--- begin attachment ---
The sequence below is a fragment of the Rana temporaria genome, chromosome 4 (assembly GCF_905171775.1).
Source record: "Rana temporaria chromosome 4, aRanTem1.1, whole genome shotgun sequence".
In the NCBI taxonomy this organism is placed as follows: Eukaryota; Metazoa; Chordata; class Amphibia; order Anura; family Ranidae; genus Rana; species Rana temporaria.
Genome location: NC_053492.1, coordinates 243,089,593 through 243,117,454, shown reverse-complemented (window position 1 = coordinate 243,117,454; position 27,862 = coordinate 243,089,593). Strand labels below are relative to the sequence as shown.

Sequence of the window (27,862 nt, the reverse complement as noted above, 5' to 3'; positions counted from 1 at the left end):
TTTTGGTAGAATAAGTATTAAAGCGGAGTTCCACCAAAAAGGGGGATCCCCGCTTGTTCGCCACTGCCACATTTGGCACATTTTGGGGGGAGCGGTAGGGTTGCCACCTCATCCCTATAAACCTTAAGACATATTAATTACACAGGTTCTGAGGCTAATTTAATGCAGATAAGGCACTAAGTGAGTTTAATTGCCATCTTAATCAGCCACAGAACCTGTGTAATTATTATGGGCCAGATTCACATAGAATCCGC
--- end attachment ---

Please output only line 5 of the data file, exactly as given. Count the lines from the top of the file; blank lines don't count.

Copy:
Sequence of the window (27,862 nt, the reverse complement as noted above, 5' to 3'; positions counted from 1 at the left end):